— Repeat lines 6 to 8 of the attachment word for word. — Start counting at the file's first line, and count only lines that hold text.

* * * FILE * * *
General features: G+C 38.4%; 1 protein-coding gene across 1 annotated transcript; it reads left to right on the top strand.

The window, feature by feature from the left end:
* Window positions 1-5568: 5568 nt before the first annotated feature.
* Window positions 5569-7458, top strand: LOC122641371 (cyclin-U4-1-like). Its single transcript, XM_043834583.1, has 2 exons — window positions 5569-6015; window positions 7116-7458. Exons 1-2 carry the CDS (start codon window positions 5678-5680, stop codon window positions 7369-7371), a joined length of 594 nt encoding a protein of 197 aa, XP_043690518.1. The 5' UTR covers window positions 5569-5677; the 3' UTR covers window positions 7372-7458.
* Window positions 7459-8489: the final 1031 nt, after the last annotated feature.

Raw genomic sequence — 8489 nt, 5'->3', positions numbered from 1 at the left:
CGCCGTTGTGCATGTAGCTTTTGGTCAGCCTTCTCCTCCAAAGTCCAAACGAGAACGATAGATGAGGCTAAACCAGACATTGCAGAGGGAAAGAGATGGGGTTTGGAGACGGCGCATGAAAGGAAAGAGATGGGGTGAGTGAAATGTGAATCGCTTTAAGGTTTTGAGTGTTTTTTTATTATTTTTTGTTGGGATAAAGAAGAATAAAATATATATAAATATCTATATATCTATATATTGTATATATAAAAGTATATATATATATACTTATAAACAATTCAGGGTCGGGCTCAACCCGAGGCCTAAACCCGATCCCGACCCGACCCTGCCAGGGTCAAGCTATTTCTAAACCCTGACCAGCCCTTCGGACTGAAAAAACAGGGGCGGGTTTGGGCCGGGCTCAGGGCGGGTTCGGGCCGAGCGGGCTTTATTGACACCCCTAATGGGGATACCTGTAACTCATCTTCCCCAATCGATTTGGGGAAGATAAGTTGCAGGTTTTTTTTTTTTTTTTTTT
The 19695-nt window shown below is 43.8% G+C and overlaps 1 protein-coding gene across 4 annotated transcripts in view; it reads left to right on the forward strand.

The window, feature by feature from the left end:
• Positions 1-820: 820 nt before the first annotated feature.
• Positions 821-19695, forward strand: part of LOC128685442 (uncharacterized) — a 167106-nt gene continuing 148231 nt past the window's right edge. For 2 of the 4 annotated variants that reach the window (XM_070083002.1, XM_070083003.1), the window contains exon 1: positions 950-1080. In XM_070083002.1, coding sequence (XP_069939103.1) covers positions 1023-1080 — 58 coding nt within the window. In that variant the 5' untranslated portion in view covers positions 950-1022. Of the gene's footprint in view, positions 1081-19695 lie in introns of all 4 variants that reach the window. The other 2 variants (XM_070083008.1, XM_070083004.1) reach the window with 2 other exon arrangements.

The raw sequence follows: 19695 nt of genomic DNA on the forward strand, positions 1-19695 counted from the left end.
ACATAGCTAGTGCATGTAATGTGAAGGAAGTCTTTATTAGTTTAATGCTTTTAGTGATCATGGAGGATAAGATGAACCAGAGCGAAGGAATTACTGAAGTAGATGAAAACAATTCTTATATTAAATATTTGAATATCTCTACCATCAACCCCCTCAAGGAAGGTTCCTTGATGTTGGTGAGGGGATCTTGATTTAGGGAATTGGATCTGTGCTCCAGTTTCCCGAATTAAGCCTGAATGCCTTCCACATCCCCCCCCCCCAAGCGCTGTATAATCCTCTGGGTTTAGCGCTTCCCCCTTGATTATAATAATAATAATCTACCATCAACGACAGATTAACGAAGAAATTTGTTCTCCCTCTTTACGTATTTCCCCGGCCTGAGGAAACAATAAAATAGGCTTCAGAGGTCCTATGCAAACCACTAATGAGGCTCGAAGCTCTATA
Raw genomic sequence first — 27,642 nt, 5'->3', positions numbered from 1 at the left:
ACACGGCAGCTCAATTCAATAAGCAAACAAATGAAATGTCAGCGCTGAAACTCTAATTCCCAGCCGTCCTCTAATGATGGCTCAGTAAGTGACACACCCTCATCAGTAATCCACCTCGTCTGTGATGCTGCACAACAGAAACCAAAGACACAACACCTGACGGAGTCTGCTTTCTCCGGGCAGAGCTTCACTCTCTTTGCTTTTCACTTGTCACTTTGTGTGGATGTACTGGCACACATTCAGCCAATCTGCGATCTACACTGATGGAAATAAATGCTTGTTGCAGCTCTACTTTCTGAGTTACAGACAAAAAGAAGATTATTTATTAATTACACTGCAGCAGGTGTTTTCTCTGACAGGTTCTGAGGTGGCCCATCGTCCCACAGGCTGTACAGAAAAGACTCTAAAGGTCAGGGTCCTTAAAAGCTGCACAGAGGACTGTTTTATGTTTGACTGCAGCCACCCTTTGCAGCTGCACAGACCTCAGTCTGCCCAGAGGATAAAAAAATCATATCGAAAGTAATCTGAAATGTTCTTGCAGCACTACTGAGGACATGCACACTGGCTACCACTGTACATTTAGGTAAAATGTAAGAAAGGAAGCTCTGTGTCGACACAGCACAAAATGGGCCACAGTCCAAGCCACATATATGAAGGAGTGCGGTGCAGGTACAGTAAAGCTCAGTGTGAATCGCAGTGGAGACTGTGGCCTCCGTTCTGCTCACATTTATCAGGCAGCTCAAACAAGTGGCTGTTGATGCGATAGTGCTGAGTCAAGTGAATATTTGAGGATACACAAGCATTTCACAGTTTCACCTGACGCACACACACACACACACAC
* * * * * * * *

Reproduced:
Raw genomic sequence — 8489 nt, 5'->3', positions numbered from 1 at the left:
CGCCGTTGTGCATGTAGCTTTTGGTCAGCCTTCTCCTCCAAAGTCCAAACGAGAACGATAGATGAGGCTAAACCAGACATTGCAGAGGGAAAGAGATGGGGTTTGGAGACGGCGCATGAAAGGAAAGAGATGGGGTGAGTGAAATGTGAATCGCTTTAAGGTTTTGAGTGTTTTTTTATTATTTTTTGTTGGGATAAAGAAGAATAAAATATATATAAATATCTATATATCTATATATTGTATATATAAAAGTATATATATATATACTTATAAACAATTCAGGGTCGGGCTCAACCCGAGGCCTAAACCCGATCCCGACCCGACCCTGCCAGGGTCAAGCTATTTCTAAACCCTGACCAGCCCTTCGGACTGAAAAAACAGGGGCGGGTTTGGGCCGGGCTCAGGGCGGGTTCGGGCCGAGCGGGCTTTATTGACACCCCTAATGGGGATACCTGTAACTCATCTTCCCCAATCGATTTGGGGAAGATAAGTTGCAGGTTTTTTTTTTTTTTTTTTT
The 19695-nt window shown below is 43.8% G+C and overlaps 1 protein-coding gene across 4 annotated transcripts in view; it reads left to right on the forward strand.